UXBRIDGE: Residents turned out in droves on Nov. 25 to once again voice their concerns over the Foxtrail development in Uxbridge’s east end.
The purpose of the public meeting, held by the township as part of their ongoing review process into the development, specifically dealing with the development’s site plan application and plan of condominium application.
Nearby residents once again packed council chambers for the occasion, as has been the case since the project was first announced in 2008, and many familiar complaints were levied against the proposed 46-unit condominium/townhouse development, which was severed from Foxbridge Golf Course earlier this year, and purchased by Brookfield Homes.
Chief amongst the complaints from nearby residents of the Coral Creek/Estates of Avonlea development is that when purchasing their homes, some paid a premium in order to acquire lots backing onto greenspace. One resident present at the meeting claimed to have paid an extra $25,000 for a lot backing onto the proposed development.
Additionally, another resident hatched the idea to have those who purchase new homes backing onto greenspace should have premiums collected by the developer put into a fund that would reimburse residents whose view will be affected by the new development.
The resident did not provide any details of expanding the plan to include homes that were adversely affected by the Coral Creek development approximately 10 years ago.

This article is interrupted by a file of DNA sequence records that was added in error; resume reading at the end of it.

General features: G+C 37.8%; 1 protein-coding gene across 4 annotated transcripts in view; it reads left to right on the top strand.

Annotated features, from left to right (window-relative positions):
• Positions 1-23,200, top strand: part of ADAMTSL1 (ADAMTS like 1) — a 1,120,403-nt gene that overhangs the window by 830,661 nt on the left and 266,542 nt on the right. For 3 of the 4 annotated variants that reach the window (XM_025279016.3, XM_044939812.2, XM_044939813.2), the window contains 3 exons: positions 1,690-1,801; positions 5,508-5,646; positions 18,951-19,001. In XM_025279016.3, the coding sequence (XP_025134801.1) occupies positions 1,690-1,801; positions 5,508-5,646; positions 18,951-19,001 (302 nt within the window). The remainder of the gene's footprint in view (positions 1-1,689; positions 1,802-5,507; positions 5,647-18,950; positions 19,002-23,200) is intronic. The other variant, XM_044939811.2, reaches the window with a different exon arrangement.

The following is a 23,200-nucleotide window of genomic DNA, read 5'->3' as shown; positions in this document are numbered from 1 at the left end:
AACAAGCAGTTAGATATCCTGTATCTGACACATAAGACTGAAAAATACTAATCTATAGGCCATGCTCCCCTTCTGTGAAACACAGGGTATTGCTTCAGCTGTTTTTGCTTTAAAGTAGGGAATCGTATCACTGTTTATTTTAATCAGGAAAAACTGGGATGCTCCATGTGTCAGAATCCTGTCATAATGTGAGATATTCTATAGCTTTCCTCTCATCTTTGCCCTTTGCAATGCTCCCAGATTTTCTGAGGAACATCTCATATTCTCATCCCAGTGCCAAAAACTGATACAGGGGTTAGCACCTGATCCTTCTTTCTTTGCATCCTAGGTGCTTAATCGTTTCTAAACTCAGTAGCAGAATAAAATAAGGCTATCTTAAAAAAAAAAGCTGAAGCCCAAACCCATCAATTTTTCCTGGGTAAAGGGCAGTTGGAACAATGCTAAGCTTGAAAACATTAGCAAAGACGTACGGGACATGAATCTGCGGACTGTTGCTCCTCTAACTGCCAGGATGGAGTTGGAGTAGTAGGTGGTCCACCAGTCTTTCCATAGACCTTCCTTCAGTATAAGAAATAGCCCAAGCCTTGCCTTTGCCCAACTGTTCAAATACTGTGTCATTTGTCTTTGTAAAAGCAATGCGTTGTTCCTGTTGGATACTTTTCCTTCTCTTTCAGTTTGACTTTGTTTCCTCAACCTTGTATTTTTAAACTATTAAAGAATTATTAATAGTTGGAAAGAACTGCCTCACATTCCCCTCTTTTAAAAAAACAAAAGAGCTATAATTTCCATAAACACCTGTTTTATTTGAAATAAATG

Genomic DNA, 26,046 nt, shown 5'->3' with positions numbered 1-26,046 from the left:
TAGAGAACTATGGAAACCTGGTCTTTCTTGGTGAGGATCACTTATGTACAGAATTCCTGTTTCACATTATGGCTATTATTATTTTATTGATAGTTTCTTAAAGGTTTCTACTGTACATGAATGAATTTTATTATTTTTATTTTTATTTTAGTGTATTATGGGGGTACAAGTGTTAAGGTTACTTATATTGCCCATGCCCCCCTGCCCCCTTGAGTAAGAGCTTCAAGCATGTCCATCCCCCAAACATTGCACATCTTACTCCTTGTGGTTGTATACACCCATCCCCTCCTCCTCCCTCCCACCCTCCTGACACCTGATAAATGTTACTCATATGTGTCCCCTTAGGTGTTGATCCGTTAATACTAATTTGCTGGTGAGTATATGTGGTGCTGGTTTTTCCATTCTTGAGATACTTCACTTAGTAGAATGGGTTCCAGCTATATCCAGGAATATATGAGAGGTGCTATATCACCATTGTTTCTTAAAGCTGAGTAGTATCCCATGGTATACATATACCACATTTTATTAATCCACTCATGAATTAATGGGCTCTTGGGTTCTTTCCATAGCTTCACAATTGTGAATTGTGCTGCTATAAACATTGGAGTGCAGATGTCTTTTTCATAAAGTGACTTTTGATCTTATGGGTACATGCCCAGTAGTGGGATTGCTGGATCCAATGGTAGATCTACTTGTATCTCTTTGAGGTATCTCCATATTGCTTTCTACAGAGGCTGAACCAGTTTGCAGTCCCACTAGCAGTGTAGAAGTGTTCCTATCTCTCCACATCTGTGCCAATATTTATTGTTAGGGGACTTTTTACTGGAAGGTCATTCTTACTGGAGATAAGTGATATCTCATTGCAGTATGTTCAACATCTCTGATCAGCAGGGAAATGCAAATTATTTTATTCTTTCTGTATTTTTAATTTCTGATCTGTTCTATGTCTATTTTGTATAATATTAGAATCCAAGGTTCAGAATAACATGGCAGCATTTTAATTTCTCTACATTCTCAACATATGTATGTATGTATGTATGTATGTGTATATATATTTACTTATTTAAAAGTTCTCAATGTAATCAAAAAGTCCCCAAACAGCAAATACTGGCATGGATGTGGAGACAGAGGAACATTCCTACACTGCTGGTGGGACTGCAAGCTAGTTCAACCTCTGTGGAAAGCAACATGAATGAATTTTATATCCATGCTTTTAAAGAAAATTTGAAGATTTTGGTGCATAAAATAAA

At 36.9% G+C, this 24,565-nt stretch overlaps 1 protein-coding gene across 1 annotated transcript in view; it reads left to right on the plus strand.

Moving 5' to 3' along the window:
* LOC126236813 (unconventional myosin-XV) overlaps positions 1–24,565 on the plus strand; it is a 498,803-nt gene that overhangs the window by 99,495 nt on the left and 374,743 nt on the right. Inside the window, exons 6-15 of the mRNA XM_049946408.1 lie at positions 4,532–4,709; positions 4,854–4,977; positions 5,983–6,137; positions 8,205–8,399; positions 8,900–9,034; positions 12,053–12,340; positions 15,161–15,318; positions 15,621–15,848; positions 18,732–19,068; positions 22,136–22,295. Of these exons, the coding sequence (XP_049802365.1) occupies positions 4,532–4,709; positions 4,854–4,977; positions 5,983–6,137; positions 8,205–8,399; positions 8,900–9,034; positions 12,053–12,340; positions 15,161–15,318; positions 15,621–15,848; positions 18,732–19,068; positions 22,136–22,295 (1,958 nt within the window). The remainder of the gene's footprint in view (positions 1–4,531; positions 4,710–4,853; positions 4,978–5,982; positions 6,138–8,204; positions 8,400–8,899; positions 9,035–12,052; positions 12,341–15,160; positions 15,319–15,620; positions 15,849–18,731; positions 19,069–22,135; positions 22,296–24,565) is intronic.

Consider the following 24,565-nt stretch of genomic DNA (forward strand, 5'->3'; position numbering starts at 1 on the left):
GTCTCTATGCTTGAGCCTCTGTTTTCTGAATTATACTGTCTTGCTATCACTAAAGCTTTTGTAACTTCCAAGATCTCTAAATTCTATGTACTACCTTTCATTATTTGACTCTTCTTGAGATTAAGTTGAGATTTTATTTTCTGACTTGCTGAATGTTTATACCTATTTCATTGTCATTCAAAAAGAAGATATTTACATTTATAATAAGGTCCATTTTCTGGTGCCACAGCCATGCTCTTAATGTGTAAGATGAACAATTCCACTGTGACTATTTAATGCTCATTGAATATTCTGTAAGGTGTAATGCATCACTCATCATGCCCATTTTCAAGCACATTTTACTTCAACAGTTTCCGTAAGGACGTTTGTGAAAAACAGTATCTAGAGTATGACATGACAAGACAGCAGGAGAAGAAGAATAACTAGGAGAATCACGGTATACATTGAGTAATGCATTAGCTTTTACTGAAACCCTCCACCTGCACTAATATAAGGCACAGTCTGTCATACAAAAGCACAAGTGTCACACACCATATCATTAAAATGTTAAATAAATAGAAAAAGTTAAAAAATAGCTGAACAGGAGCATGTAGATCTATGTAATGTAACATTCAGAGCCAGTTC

The idea received little support, and it was argued that the resident’s issue lies with Fabio Furlan, developer of Coral Creek, not with the current project.
"It isn’t Brookfield that’s to blames here, Furlan charged you that premium," responded Mayor Gerri Lynn O’Connor.
Ward 4 Councillor Jacob Mantle also spoke out against the practice of charging premiums for lots, which carry no guarantee that the views will remain untouched by further development.
"It’s a bit of an injustice that people are paying premiums, and then a few years later, they’re gone and new people are paying premiums all over again," commented Councillor Mantle.
Another main point of contention from residents was the use of an entrance off Brock St. for construction of the development. A representative from Brookfield clarified that, when completed, the main entrance for the site would run off Nelkydd Ln., and the Brock St. entrance would be used only as an emergency access point.
"A traffic access for normal traffic off Brock St. was turned down," clarified township planner Liz Howson. "There were concerns about construction traffic coming through the neighbourhood, and when zoning was done it was always understood that construction traffic would be coming off Brock St."
Mayor Gerri Lynn O’Connor added, "I personally don’t think you’d want to see construction traffic coming down Nelkydd," a statement the resident strongly disagreed with.
As well, residents from far beyond the development came out to voice opposition to the site, including a Bloomington Rd. man who argued that the township "only follows the Planning Act when it’s convenient to do so, and you can’t do what you’ve done without an official plan amendment."
Earlier in the meeting it was explained that this meeting was just the latest step in the process for the development, after its official plan amendment and zoning plan were both passed in January 2012.